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"Drop It" and other commands

rosebury29
February 11th, 2006, 04:11 PM
Hi, our labrador puppy is 3 months old and he will 'sit' 'shake a paw' 'stay' and 'come'. I CAN'T get him to 'drop it'. For example when playing fetch he comes back with the item everytime and wants to play but won't drop it he wants to tug of war everytime and I refuse to play that game. It is most important for him to learn as my husband gets so mad when he takes the babies toys. He needs to understand 'drop it' but I don't know how to teach that one.
Thanks,
Stacey

Lucky Rescue
February 11th, 2006, 06:13 PM
It is most important for him to learn as my husband gets so mad when he takes the babies toys.

What does your husband do when he "gets so mad" at a 12 week puppy taking toys? Does he expect a puppy to know what are the baby's toys and which are his? Does he get this mad at your human babies when they do wrong?

To teach the puppy to "drop it", get something even better than he has in his mouth, hold it up to him and say Drop it. He will probably release what he has to take what is being offered. Then you praise him. Keep practicing this.

You must never be harsh with a little puppy or you could ruin his temperament. Any training at this age must be very positive, and since you got a Lab, you must know that he be quite mouthy and chew things, as this is what Labs do for a long time.

Your husband is expecting way too much from this little baby.

rosebury29
February 11th, 2006, 06:37 PM
I totally agree about my husband expecting too much. Regarding the toys he worries about germs when the dog/babies share toys. He's never had a dog and expects he already knows everything, but he's learning to understand about dogs. The puppy is so smart though and mostly does know which toys are his or not. I'm very impressed with how smart he is at his age. Yes, he does love to chew. But, I have been strict with him from the beginning about mouthing hands and clothes.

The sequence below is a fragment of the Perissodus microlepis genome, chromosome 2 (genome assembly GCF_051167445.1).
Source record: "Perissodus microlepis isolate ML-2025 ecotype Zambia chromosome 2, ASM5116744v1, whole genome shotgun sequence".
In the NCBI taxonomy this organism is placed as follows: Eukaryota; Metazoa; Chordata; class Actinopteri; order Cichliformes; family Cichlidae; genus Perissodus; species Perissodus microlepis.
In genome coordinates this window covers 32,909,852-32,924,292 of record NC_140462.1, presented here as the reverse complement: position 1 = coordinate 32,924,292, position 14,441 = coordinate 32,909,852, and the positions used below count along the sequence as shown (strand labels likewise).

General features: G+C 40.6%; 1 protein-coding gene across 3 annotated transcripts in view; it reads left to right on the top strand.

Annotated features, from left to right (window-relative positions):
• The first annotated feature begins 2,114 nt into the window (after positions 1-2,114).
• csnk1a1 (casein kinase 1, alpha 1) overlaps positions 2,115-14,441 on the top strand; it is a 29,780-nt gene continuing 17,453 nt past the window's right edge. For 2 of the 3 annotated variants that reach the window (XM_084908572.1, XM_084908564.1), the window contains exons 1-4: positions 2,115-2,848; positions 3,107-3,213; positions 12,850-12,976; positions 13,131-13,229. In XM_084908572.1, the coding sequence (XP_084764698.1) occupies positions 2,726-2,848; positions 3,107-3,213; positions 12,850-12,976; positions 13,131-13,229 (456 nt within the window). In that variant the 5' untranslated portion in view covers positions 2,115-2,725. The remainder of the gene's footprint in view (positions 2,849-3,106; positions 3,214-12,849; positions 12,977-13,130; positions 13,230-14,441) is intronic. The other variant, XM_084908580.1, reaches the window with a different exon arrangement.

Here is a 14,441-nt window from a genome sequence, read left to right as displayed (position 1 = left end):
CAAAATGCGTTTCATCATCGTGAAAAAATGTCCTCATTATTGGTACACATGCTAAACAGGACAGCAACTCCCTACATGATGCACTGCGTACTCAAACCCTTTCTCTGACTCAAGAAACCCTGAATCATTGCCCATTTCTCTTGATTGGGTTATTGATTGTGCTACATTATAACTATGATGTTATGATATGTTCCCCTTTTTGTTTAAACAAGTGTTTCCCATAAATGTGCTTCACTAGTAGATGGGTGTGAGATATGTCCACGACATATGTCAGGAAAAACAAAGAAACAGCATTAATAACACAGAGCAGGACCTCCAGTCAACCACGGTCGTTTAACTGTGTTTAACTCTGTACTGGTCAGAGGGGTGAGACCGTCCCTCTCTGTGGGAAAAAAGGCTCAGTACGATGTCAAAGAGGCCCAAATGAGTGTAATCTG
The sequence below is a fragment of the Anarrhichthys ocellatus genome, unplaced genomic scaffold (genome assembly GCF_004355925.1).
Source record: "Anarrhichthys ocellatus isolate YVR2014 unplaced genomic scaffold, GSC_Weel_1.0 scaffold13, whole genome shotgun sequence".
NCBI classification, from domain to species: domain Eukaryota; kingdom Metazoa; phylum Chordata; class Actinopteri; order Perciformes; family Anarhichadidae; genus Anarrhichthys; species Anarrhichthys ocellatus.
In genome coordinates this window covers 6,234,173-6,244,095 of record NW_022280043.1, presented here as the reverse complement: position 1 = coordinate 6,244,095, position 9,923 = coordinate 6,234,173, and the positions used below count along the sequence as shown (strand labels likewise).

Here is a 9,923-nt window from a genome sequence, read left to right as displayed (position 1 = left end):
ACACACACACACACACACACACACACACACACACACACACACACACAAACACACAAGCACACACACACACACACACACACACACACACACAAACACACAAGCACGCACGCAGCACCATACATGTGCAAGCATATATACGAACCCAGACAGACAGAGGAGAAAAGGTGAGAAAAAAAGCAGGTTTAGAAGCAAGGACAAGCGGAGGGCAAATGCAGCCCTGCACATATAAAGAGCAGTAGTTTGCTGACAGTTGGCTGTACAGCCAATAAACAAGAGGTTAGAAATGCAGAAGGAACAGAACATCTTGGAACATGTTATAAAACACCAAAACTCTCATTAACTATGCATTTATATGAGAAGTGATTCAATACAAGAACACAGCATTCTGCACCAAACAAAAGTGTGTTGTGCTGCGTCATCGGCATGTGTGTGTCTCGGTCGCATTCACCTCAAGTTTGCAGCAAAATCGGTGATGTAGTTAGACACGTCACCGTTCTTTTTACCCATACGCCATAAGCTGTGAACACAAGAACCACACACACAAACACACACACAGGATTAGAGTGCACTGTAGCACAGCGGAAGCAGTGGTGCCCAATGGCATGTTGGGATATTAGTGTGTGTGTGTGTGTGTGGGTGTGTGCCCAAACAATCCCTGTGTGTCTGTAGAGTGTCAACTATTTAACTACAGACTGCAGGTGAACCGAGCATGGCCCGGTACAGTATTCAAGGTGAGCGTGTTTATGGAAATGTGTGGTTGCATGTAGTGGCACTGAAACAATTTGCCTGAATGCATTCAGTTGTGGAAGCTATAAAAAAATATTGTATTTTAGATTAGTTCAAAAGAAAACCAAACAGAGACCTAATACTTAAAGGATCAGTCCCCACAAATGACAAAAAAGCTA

I do want him to learn the 'drop it' command as it's difficult even to play with him. He learns SO fast, but I just didn't know how to teach that one. The other one I have to work on is jumping up too (which is getting a bit better). He loves jumping up on people mostly when they first come in the house. I never taught him not too as it is so cute, but he's getting big and I know I have to start teaching him not too. Plus, his nails are so sharp and scratch us by accident.

Writing4Fun
February 11th, 2006, 08:09 PM
Regarding the toys he worries about germs when the dog/babies share toys.
I can guarantee that they'll be putting way worse things in their mouths than what the dog can dish out. ;) Actually, on an episode of Myth Busters, one of the hosts compared the germs in his mouth to those in a dog's, and the dog's mouth was actually cleaner. :p

tenderfoot
February 12th, 2006, 11:06 AM
Teaching 'drop it' and 'take it' is one of the very first things we teach. It is a matter of respect when it comes to dropping things to you on command. He needs to learn that all things belong to you - even if he found them first.
First, put your dog on the leash (for control) then get a stick or stiff toy at least 6 inches long - not a soft toy he can get a grip on or food he can break off and swallow. Start with an object that doesn't have high value to him and work towards an object that does have high value. Food will probably be the toughest challenge as it is easy for him to just swallow it and win.
Offer it to your dog and say 'take it' in a happy tone. let him chew on it for 15 seconds - do not let go of the item. Say 'drop it' short, sharp and firm in tone. Almost startle him with the command as you point quickly at the item and his nose. The startle alone should impress him. If he lets go then praise him and gently stroke his face and head. If he does not let go - ask again and vibrate the item in his mouth moving towards the back of his mouth. This should be strong enough to make him want to let go, but not so strong to hurt him. When he releases be very pleased and praise & pet.